Jervis Arms in OnecoteJervis Arms/Facebook

Harness the power of ley lines

The wonders of the Peaks are not confined to the mythical beings said to lurk in its ponds and roam its country lanes. Even the stones here are thought by some to have magical powers, with certain rock formations said to cure sickness thanks to their position on powerful ley lines. One such rock is the Bawdstone, which can be found between Hen Cloud and the Roaches in the southwest corner of the Peak District National Park. Balanced on two smaller rocks above a murky pool, the Bawdstone has a striking appearance. It seems to defy gravity and has clearly been arranged by human hands, which has led to the suggestion that it is the remains of a dolmen, or Neolithic tomb. Crawling through the narrow gap beneath the stone is said to throw the devil off your back and thus cure you of any illnesses – but in the likely event you don’t want your whole front getting wet and muddy mid-hike, just touching the stone is said to be enough to bring curative effects.

Arbor LowDarren Flinders/Flickr/CC BY-ND 2.0

Another mysterious monument of Neolithic origin is Arbor Low, which can be found in the Derbyshire White Peak. Sometimes described as the Stonehenge of the North, this, like its southern counterpart, is a stone circle surrounded by a deep ditch and probably served some ritual purpose thousands of years ago.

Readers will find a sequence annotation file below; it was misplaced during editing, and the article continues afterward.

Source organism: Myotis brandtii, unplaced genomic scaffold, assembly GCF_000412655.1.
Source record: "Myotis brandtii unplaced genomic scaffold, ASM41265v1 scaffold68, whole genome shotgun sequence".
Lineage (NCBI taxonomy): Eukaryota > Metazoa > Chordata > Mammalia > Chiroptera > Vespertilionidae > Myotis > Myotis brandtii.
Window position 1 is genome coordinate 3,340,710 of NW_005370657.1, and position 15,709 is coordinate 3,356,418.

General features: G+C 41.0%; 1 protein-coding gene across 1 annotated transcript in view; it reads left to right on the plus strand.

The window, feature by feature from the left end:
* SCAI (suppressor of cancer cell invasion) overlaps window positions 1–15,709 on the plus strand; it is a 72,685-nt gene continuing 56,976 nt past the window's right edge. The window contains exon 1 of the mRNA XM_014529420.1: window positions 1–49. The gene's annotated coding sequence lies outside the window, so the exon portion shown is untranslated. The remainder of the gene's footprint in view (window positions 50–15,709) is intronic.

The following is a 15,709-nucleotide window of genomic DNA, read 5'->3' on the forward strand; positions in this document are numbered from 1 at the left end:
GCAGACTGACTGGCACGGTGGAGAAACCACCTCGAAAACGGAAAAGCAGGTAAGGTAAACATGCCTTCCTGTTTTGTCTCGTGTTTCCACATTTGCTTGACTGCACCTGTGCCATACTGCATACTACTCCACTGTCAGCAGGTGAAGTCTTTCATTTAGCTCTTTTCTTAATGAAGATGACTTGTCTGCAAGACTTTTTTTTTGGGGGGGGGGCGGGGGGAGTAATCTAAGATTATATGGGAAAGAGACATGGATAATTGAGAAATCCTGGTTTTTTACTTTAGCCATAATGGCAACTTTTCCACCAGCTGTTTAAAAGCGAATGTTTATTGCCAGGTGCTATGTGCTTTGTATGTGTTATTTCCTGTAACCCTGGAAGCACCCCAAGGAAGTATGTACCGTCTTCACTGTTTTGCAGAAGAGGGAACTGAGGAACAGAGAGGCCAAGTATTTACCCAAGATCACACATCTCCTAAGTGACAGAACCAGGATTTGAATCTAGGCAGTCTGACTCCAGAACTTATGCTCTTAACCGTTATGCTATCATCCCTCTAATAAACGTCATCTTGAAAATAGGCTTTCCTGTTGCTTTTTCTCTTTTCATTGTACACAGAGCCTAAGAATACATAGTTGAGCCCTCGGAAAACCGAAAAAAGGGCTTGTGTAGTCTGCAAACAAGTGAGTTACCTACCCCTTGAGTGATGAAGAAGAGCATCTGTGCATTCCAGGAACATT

READ MORE: The world's most mysterious stone circles

Explore atmospheric underground caves

The Peak District’s natural wonders do not end above ground. A network of underground caverns winds through the rocks, harbouring melted waxwork-like formations of stalagmites and stalactites – home to a body of myths and legends all of their own. Walk south from the village of Castleton and you’ll soon reach Peak Cavern, which has the largest cave entrance in Britain. Until 1915 this was home to one of the last troglodyte (cave dweller) communities in Britain. Traditionally known as the Devil’s Arse because of the flatulence-like noises that emanate from its depths, the cave was renamed Peak Cavern in order to spare the blushes of a visiting Queen Victoria in 1880.

Near Peak Cavern, Winnats Pass is riddled with caves and mineshafts, many with their own stories to tell. One tale concerns two young lovers, Alan and Clara, who were ambushed and murdered as they were on their way to Peak Forest Chapel to elope. Their bodies were thrown down a mineshaft, but their spirits still haunt the area – as you walk, keep an ear out for their screams, said to still reverberate through the pass.

CastletonEugene Ivanoff/Shutterstock

Discover the tragic history of Eyam

Supernatural flights of fancy aside, the attractive village of Eyam in the Derbyshire Dales is one of the most poignant places to visit in the Peak District. During an outbreak of plague in 1665, the villagers made the ultimate sacrifice and quarantined themselves, cutting off the outside world so the contagion would not escape. As many as two thirds of the villagers died, but their actions confined the disease.

Visiting the church and museum is a must for history buffs, but ghost hunters can also get their fix on a spooky tour of the village’s most haunted attractions. The so-called plague cottages, where many of the villagers lived and died, are said to harbour several ghosts, including an elderly woman dressed in blue who likes to wake people up in the middle of the night. The historic Eyam Hall includes a room upstairs said to be so haunted that it is kept permanently locked, while ghostly footsteps can often be heard creaking the floorboards in the local inn The Miners Arms.

READ MORE: The UK's most stunning national parks

Main image: Winnats Pass (Daniel_Kay/Shutterstock)